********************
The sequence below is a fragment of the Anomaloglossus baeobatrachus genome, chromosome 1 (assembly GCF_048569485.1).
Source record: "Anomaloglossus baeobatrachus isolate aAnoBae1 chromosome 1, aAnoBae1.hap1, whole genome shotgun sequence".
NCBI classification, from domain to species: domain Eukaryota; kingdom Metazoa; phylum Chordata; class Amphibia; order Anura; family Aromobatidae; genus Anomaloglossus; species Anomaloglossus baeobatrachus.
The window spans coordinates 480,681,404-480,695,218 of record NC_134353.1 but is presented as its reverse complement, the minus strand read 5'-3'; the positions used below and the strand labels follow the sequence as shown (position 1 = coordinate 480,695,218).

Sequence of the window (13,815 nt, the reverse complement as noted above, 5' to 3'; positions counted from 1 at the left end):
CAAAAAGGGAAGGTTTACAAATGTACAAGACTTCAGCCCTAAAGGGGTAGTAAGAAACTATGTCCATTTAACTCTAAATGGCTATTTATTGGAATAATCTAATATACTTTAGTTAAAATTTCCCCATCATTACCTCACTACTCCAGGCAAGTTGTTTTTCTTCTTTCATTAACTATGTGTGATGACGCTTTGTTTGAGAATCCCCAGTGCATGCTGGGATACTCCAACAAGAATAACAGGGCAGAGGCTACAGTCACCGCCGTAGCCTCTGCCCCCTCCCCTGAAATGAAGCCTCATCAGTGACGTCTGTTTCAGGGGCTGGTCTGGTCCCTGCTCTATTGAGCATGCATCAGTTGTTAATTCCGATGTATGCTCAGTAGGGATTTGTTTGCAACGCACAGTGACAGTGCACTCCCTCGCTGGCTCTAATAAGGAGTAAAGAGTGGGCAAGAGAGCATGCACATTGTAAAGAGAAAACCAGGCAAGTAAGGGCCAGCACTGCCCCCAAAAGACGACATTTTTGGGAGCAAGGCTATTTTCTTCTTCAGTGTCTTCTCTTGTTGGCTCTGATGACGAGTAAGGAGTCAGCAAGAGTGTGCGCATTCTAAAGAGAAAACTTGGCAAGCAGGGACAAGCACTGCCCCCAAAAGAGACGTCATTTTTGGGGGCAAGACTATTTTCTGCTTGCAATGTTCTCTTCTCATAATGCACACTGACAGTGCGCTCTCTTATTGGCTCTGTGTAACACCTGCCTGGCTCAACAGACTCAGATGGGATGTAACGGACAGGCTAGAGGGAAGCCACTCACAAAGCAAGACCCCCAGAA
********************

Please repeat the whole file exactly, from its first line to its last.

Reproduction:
The sequence below is a fragment of the Anomaloglossus baeobatrachus genome, chromosome 1 (assembly GCF_048569485.1).
Source record: "Anomaloglossus baeobatrachus isolate aAnoBae1 chromosome 1, aAnoBae1.hap1, whole genome shotgun sequence".
NCBI classification, from domain to species: domain Eukaryota; kingdom Metazoa; phylum Chordata; class Amphibia; order Anura; family Aromobatidae; genus Anomaloglossus; species Anomaloglossus baeobatrachus.
The window spans coordinates 480,681,404-480,695,218 of record NC_134353.1 but is presented as its reverse complement, the minus strand read 5'-3'; the positions used below and the strand labels follow the sequence as shown (position 1 = coordinate 480,695,218).

Sequence of the window (13,815 nt, the reverse complement as noted above, 5' to 3'; positions counted from 1 at the left end):
CAAAAAGGGAAGGTTTACAAATGTACAAGACTTCAGCCCTAAAGGGGTAGTAAGAAACTATGTCCATTTAACTCTAAATGGCTATTTATTGGAATAATCTAATATACTTTAGTTAAAATTTCCCCATCATTACCTCACTACTCCAGGCAAGTTGTTTTTCTTCTTTCATTAACTATGTGTGATGACGCTTTGTTTGAGAATCCCCAGTGCATGCTGGGATACTCCAACAAGAATAACAGGGCAGAGGCTACAGTCACCGCCGTAGCCTCTGCCCCCTCCCCTGAAATGAAGCCTCATCAGTGACGTCTGTTTCAGGGGCTGGTCTGGTCCCTGCTCTATTGAGCATGCATCAGTTGTTAATTCCGATGTATGCTCAGTAGGGATTTGTTTGCAACGCACAGTGACAGTGCACTCCCTCGCTGGCTCTAATAAGGAGTAAAGAGTGGGCAAGAGAGCATGCACATTGTAAAGAGAAAACCAGGCAAGTAAGGGCCAGCACTGCCCCCAAAAGACGACATTTTTGGGAGCAAGGCTATTTTCTTCTTCAGTGTCTTCTCTTGTTGGCTCTGATGACGAGTAAGGAGTCAGCAAGAGTGTGCGCATTCTAAAGAGAAAACTTGGCAAGCAGGGACAAGCACTGCCCCCAAAAGAGACGTCATTTTTGGGGGCAAGACTATTTTCTGCTTGCAATGTTCTCTTCTCATAATGCACACTGACAGTGCGCTCTCTTATTGGCTCTGTGTAACACCTGCCTGGCTCAACAGACTCAGATGGGATGTAACGGACAGGCTAGAGGGAAGCCACTCACAAAGCAAGACCCCCAGAA